I see, so the only way to write to the cache currently is to specify the image in a step. Using the Docker plugin to build an image does not add those layers to the cache though and so every build needs to run through the full Dockerfile. That’s what I was thinking about.
So I played with buildx for a little and the
--push option seems to solve the problem in the original ticket. Buildx can push an image to a repository without first tagging the image locally. This means namespaced tags can be used locally and non-namespace tags can then be pushed to a remote repository without ever showing up locally, solving the cache poisoning issue.
Here’s an example
RUN echo "hello world"
# docker -v
Docker version 19.03.12, build 48a66213fe
# export DOCKER_CLI_EXPERIMENTAL=enabled
# docker buildx create
# docker buildx use wizardly_hertz
# docker buildx build -t blopker/dronetest --push .
[+] Building 4.6s (6/6) FINISHED
=> [internal] load .dockerignore 0.0s
=> => transferring context: 2B 0.0s
=> [internal] load build definition from Dockerfile 0.0s
=> => transferring dockerfile: 87B 0.0s
=> [internal] load metadata for docker.io/library/busybox:latest 1.3s
=> [1/2] FROM docker.io/library/busybox@sha256:9ddee63a712cea977267342e8750ecbc60d3aab25f04ceacfa795e6fce341793 0.0s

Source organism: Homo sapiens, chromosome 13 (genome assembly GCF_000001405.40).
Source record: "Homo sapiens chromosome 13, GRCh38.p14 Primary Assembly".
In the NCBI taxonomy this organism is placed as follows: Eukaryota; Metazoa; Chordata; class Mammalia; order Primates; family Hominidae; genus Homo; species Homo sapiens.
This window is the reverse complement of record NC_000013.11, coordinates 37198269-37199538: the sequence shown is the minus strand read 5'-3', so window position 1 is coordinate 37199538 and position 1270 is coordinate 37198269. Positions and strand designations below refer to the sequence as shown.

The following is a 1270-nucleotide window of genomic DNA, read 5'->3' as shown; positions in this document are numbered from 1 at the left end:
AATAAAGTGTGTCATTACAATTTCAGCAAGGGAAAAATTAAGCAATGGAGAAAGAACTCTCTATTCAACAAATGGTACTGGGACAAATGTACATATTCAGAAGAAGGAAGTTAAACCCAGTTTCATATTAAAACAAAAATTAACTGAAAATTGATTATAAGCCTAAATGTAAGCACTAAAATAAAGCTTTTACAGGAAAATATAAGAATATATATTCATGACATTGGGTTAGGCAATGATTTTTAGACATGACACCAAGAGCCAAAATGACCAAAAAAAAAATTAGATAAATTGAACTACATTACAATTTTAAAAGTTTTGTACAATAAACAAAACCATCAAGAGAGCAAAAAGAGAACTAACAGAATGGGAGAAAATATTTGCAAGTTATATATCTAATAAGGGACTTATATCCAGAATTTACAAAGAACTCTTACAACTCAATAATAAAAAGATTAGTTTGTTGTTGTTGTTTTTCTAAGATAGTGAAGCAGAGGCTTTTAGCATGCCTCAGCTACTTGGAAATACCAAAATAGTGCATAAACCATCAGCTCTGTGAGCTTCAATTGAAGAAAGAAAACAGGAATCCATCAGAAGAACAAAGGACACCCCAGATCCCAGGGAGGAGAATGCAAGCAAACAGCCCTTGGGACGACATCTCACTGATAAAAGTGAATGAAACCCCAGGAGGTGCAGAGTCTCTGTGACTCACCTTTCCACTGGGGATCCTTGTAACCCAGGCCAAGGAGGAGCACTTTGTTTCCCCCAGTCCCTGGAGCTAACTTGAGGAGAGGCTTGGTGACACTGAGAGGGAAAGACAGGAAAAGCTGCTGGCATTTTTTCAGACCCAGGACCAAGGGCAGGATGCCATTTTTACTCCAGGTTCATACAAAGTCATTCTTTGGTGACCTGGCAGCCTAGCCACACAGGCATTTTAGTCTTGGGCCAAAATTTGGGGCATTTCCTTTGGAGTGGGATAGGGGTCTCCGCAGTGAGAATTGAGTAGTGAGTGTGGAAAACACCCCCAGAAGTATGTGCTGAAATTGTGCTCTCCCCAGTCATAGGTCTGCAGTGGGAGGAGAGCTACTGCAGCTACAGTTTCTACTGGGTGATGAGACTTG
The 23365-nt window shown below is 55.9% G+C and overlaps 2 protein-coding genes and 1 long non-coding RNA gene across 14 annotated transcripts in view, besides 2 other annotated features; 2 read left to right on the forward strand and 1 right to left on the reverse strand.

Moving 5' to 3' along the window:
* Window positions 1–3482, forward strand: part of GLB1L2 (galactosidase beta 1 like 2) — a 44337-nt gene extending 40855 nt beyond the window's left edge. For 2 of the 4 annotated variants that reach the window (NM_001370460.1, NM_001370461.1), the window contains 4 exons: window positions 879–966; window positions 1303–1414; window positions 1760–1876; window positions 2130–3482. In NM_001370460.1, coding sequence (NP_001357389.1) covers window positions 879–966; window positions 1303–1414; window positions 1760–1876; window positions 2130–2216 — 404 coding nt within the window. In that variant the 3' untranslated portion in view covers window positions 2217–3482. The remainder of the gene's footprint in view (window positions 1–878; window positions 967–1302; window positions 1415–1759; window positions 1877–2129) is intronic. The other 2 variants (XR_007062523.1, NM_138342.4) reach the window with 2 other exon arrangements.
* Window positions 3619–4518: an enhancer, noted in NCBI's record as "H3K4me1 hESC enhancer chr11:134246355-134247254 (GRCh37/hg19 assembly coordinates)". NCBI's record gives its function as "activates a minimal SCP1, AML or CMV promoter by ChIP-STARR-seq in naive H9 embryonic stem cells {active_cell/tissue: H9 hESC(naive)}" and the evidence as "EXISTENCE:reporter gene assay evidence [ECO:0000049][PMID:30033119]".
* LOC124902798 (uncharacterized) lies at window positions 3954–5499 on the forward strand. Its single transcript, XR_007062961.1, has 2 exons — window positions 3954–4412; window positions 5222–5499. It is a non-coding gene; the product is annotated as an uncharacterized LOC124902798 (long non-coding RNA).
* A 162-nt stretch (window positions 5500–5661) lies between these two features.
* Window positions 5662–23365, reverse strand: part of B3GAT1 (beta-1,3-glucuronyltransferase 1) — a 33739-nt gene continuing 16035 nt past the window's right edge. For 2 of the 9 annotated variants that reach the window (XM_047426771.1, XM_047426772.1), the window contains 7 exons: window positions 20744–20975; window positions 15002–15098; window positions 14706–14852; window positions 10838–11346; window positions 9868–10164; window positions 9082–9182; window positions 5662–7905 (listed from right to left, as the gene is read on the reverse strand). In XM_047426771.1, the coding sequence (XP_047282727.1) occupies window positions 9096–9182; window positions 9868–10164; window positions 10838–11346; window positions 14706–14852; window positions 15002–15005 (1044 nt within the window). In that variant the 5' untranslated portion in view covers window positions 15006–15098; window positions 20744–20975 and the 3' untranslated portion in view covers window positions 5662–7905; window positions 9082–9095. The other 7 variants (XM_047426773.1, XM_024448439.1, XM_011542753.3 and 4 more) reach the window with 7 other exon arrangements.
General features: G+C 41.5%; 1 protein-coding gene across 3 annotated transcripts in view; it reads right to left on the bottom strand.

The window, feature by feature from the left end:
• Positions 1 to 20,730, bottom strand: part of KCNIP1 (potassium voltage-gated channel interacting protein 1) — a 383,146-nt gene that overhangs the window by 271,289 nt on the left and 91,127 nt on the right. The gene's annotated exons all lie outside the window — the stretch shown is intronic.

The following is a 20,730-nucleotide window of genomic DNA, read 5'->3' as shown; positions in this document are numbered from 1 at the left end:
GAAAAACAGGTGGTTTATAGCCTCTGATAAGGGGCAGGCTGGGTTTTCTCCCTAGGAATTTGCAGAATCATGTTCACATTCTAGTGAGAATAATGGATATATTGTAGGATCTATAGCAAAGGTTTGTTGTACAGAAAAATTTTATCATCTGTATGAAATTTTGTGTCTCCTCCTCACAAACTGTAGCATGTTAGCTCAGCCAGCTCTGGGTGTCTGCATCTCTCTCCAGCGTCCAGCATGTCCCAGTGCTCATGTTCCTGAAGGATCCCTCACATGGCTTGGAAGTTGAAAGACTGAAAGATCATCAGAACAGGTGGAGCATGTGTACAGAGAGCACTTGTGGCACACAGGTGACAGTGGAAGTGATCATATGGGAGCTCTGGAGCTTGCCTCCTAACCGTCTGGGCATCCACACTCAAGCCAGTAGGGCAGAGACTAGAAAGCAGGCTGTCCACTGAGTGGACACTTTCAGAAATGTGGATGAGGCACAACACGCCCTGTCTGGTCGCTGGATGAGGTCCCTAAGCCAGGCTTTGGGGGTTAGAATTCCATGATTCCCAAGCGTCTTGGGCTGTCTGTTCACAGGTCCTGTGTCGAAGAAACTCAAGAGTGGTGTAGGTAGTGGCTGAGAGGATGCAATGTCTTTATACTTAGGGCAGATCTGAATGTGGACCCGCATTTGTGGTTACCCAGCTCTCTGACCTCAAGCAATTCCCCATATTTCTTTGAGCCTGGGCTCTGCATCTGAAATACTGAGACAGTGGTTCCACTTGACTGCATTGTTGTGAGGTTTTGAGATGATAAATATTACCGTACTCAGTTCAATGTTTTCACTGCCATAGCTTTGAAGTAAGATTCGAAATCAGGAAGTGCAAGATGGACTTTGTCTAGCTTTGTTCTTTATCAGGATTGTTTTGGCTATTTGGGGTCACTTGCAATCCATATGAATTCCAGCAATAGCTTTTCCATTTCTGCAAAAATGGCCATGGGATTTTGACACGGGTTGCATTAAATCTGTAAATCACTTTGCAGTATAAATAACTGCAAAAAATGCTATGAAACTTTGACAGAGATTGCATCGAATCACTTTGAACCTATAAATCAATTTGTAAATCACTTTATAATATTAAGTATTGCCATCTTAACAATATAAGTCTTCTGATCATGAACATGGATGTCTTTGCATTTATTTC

=> => resolve docker.io/library/busybox@sha256:9ddee63a712cea977267342e8750ecbc60d3aab25f04ceacfa795e6fce341793 0.0s
=> CACHED [2/2] RUN echo "hello world" 0.0s
=> exporting to image 3.4s
=> => exporting layers 0.0s
=> => exporting manifest sha256:9ce7dfad6a28040a36e1b0d2b03b6e03979642eebfc3db6fbd661e8647b15014 0.0s
=> => exporting config sha256:b166d61b401655375e40343e5d636d0ada1ee5e74079eb56d66b01b56399d295 0.0s
=> => pushing layers 2.5s
=> => pushing manifest for docker.io/blopker/dronetest:latest
# docker images
REPOSITORY TAG IMAGE ID CREATED SIZE
moby/buildkit buildx-stable-1 f2a88cb62c92 3 months ago 82.8MB
Notice that a) the build used cached layers since I had already built the image before and b) the tag
blopker/dronetest does not show up when
docker images is run. It seems like using it this way we don’t even need separate contexts for each pipeline, but just one global one.